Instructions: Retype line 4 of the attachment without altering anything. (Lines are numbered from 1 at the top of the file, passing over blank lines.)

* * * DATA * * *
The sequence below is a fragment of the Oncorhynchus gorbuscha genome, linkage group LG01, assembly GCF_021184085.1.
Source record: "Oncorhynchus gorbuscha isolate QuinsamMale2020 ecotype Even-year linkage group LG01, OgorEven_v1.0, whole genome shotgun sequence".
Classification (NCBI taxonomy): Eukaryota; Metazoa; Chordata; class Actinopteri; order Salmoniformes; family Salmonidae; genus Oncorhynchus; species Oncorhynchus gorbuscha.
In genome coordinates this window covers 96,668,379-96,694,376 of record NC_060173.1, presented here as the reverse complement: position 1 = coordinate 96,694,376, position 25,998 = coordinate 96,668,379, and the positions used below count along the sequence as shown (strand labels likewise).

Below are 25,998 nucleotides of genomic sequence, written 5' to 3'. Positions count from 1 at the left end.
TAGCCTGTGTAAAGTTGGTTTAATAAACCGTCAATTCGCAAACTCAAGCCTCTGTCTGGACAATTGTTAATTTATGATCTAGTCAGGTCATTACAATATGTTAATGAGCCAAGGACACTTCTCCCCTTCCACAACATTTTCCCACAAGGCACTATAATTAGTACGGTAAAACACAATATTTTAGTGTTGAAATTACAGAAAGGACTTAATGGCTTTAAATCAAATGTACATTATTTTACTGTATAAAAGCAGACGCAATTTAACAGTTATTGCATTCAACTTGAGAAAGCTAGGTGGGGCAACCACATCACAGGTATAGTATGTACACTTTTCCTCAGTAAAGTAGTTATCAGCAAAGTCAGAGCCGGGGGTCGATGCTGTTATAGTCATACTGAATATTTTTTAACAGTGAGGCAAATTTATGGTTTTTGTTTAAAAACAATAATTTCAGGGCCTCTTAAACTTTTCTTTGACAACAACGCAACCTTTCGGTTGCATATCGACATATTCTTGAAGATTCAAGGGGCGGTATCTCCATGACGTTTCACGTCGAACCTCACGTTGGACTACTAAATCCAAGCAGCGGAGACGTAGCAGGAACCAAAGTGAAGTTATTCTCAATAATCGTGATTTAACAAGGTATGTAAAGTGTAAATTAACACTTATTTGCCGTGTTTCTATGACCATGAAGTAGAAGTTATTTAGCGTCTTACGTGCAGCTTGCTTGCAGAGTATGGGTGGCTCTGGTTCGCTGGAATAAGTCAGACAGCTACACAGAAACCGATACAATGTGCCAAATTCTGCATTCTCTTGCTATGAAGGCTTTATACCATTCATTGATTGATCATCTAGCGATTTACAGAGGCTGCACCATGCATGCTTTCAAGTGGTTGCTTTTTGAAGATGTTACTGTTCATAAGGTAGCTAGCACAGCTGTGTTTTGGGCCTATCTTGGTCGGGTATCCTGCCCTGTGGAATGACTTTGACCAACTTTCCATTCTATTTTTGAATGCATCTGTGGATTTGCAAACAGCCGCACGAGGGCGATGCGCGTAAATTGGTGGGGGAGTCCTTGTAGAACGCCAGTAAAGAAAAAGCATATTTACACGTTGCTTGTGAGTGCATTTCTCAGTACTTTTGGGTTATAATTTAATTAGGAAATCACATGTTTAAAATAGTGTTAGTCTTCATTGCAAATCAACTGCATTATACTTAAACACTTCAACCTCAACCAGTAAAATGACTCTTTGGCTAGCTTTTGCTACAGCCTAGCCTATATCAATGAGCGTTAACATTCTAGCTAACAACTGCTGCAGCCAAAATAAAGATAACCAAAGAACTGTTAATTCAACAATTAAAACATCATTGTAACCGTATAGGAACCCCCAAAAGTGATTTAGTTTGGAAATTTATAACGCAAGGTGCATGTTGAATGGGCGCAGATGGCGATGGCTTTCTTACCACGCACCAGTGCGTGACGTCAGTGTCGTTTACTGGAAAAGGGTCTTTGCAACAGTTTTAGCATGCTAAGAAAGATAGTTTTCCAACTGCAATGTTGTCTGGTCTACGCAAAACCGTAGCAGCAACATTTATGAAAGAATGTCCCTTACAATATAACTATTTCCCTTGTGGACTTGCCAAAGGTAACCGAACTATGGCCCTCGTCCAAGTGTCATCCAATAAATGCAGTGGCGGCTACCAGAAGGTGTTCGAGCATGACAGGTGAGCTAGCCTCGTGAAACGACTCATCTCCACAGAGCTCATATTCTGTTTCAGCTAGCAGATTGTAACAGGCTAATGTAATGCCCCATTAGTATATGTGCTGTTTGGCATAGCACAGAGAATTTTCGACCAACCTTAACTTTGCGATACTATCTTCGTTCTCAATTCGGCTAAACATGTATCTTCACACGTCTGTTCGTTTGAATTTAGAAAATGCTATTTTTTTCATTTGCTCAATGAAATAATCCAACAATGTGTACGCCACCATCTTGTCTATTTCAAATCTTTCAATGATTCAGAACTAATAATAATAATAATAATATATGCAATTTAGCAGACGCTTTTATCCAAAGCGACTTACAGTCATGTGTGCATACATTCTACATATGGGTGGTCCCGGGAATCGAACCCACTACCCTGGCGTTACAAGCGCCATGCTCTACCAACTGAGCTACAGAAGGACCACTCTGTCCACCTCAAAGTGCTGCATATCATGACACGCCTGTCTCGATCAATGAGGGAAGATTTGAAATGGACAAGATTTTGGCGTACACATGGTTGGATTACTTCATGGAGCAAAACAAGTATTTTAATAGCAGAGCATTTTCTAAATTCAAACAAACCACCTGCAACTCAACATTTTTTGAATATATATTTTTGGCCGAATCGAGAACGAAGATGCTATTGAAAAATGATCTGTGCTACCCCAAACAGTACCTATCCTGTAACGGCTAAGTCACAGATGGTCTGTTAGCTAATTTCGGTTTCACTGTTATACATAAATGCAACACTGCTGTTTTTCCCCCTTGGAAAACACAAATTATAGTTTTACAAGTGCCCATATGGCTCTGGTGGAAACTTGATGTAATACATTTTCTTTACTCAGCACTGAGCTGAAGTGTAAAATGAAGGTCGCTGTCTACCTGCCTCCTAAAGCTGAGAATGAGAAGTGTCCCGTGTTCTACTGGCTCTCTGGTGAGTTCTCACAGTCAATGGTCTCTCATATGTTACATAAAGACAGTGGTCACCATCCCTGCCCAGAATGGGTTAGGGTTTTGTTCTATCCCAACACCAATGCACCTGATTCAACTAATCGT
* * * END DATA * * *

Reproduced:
In genome coordinates this window covers 96,668,379-96,694,376 of record NC_060173.1, presented here as the reverse complement: position 1 = coordinate 96,694,376, position 25,998 = coordinate 96,668,379, and the positions used below count along the sequence as shown (strand labels likewise).